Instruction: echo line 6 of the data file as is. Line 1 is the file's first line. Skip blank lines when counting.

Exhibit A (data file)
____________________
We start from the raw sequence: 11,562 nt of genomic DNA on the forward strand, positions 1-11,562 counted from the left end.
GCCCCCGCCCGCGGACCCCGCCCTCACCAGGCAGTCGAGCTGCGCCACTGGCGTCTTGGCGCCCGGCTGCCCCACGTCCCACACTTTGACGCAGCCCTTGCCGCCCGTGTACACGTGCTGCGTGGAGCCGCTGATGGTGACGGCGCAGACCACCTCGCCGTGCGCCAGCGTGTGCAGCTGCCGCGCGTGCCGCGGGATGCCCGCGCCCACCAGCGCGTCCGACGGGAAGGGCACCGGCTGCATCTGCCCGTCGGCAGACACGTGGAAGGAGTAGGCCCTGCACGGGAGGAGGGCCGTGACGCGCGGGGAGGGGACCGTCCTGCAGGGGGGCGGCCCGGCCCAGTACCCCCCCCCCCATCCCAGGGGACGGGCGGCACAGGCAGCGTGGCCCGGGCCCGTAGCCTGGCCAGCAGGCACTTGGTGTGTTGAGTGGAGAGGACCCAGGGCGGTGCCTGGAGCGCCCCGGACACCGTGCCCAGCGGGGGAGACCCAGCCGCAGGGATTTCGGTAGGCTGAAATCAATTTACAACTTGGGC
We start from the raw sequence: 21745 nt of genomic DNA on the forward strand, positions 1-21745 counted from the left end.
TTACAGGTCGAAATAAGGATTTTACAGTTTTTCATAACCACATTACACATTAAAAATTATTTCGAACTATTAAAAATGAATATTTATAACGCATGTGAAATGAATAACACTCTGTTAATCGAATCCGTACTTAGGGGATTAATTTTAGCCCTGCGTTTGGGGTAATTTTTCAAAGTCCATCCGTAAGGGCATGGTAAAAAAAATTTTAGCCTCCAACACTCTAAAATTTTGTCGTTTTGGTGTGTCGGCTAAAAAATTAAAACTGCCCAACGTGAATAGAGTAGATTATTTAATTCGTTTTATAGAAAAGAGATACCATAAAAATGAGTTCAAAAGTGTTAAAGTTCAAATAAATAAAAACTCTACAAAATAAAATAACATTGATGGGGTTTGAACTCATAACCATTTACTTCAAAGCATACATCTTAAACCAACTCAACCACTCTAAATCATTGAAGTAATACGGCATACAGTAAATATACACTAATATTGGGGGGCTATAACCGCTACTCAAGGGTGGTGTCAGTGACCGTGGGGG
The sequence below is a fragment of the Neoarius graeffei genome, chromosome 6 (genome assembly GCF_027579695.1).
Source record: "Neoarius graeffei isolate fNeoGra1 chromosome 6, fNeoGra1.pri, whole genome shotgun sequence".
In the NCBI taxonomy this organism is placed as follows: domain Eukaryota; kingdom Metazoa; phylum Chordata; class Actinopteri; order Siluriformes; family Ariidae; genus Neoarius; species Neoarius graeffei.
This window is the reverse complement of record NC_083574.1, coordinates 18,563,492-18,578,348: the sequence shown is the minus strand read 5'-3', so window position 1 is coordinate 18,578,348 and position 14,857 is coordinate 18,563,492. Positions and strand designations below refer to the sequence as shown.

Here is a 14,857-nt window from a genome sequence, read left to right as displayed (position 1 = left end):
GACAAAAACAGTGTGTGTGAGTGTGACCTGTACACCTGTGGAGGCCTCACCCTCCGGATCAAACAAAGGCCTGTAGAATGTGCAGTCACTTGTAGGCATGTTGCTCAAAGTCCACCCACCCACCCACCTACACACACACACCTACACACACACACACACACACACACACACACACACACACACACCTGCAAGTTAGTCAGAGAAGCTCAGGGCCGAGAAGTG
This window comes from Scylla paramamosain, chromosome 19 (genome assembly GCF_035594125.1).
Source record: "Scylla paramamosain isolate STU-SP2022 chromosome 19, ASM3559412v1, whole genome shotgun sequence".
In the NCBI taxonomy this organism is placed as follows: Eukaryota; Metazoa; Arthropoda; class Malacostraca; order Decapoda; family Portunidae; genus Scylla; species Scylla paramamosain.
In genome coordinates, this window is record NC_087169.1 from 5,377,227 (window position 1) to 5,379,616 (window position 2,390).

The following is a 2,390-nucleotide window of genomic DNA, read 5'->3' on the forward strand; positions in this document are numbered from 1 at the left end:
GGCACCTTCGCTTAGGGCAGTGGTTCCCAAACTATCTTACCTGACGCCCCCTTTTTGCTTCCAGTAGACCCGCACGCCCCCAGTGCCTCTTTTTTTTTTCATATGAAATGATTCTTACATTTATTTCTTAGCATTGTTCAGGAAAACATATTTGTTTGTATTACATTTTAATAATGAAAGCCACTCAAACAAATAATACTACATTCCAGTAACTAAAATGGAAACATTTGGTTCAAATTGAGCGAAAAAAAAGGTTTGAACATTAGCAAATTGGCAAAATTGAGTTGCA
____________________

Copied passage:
Source record: "Neoarius graeffei isolate fNeoGra1 chromosome 6, fNeoGra1.pri, whole genome shotgun sequence".